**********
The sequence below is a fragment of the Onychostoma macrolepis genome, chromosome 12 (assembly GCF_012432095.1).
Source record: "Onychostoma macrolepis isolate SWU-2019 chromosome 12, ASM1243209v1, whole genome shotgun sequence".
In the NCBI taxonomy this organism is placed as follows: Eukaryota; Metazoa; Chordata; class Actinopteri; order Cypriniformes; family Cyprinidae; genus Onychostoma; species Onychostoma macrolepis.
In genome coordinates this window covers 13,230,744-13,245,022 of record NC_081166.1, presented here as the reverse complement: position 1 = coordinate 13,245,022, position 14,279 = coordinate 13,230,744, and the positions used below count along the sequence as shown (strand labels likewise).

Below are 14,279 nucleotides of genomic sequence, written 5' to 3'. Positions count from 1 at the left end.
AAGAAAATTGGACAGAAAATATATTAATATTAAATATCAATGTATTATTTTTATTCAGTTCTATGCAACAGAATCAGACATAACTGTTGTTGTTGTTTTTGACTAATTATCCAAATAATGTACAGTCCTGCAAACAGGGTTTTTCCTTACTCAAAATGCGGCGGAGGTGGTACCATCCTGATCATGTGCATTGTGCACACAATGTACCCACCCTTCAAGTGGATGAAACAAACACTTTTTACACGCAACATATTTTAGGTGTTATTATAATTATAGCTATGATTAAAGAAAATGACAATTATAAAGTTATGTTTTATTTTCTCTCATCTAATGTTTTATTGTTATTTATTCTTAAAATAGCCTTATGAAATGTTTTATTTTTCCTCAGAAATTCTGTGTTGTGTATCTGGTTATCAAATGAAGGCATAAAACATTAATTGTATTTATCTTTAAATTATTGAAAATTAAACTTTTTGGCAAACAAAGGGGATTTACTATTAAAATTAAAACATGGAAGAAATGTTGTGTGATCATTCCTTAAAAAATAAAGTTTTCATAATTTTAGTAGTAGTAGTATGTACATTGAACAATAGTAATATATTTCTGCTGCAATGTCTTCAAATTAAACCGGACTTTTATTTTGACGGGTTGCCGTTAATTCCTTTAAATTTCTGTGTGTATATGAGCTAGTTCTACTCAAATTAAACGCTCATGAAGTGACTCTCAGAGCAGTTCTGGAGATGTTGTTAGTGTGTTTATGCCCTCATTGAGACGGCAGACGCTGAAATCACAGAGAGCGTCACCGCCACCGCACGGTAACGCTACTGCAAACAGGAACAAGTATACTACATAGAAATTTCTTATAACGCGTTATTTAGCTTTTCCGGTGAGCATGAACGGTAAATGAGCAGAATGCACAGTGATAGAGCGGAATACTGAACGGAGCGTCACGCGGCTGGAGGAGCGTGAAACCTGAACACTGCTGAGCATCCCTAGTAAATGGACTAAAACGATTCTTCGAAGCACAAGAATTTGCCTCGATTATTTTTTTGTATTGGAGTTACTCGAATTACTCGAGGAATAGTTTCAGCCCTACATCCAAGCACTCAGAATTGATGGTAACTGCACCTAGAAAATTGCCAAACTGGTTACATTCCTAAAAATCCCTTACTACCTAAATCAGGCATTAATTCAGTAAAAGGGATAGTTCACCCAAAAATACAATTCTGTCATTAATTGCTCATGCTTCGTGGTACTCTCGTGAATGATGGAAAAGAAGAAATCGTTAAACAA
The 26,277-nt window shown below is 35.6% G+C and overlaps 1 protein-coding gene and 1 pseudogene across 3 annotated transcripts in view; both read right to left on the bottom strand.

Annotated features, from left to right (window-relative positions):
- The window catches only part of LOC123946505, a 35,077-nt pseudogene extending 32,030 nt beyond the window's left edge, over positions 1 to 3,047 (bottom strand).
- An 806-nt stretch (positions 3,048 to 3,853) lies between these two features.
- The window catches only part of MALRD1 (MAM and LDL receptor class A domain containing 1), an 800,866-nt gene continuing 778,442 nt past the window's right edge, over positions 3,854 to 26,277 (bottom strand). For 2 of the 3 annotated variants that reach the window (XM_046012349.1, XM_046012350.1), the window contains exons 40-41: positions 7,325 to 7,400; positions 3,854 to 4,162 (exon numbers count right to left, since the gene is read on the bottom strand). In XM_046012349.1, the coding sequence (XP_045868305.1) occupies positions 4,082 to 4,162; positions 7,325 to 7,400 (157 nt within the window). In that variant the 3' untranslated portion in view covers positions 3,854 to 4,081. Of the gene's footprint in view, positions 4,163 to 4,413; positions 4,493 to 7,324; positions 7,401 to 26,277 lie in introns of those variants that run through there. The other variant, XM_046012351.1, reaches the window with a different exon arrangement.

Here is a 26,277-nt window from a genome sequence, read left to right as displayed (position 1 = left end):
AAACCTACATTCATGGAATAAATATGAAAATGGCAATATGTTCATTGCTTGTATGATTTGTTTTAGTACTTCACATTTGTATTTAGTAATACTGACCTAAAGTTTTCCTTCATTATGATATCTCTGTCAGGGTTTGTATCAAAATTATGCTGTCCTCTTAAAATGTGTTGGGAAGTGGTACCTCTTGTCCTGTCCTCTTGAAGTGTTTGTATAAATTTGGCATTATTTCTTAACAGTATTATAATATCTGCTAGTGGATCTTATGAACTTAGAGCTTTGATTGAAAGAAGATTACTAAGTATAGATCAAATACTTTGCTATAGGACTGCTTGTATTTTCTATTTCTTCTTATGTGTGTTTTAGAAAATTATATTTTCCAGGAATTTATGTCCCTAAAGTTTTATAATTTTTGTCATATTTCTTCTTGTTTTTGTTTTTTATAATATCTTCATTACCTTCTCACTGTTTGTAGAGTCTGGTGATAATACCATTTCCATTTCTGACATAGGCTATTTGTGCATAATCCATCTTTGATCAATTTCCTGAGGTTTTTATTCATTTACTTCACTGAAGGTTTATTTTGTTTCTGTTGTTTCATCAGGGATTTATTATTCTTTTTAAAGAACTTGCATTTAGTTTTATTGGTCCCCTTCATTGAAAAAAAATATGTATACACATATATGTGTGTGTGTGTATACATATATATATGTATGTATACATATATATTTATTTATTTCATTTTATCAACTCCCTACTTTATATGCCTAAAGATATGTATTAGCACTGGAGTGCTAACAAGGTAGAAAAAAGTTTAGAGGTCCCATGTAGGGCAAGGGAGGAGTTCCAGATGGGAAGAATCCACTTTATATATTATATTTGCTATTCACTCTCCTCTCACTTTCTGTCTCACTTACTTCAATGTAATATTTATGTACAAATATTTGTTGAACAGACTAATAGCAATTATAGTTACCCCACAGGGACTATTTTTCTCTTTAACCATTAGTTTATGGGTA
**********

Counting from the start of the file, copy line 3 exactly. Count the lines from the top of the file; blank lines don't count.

In the NCBI taxonomy this organism is placed as follows: Eukaryota; Metazoa; Chordata; class Actinopteri; order Cypriniformes; family Cyprinidae; genus Onychostoma; species Onychostoma macrolepis.